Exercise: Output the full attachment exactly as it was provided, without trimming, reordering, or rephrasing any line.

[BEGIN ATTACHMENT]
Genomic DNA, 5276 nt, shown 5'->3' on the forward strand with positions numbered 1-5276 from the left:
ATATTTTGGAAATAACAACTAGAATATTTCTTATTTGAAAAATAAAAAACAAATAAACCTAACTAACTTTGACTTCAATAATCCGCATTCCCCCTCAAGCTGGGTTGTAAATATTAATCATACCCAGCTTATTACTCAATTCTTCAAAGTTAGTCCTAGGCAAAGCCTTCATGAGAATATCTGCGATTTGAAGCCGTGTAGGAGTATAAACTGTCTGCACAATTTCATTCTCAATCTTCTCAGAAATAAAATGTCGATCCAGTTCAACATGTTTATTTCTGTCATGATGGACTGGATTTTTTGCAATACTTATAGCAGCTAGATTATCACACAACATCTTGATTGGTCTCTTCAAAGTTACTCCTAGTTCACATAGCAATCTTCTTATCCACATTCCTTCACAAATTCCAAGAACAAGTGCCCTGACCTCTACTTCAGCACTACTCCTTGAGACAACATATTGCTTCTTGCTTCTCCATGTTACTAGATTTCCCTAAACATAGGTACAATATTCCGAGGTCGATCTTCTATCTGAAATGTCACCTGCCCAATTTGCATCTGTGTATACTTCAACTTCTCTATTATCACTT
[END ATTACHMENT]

Genomic DNA, 5276 nt, shown 5'->3' on the forward strand with positions numbered 1-5276 from the left:
ATATTTTGGAAATAACAACTAGAATATTTCTTATTTGAAAAATAAAAAACAAATAAACCTAACTAACTTTGACTTCAATAATCCGCATTCCCCCTCAAGCTGGGTTGTAAATATTAATCATACCCAGCTTATTACTCAATTCTTCAAAGTTAGTCCTAGGCAAAGCCTTCATGAGAATATCTGCGATTTGAAGCCGTGTAGGAGTATAAACTGTCTGCACAATTTCATTCTCAATCTTCTCAGAAATAAAATGTCGATCCAGTTCAACATGTTTATTTCTGTCATGATGGACTGGATTTTTTGCAATACTTATAGCAGCTAGATTATCACACAACATCTTGATTGGTCTCTTCAAAGTTACTCCTAGTTCACATAGCAATCTTCTTATCCACATTCCTTCACAAATTCCAAGAACAAGTGCCCTGACCTCTACTTCAGCACTACTCCTTGAGACAACATATTGCTTCTTGCTTCTCCATGTTACTAGATTTCCCTAAACATAGGTACAATATTCCGAGGTCGATCTTCTATCTGAAATGTCACCTGCCCAATTTGCATCTGTGTATACTTCAACTTCTCTATTATCACTT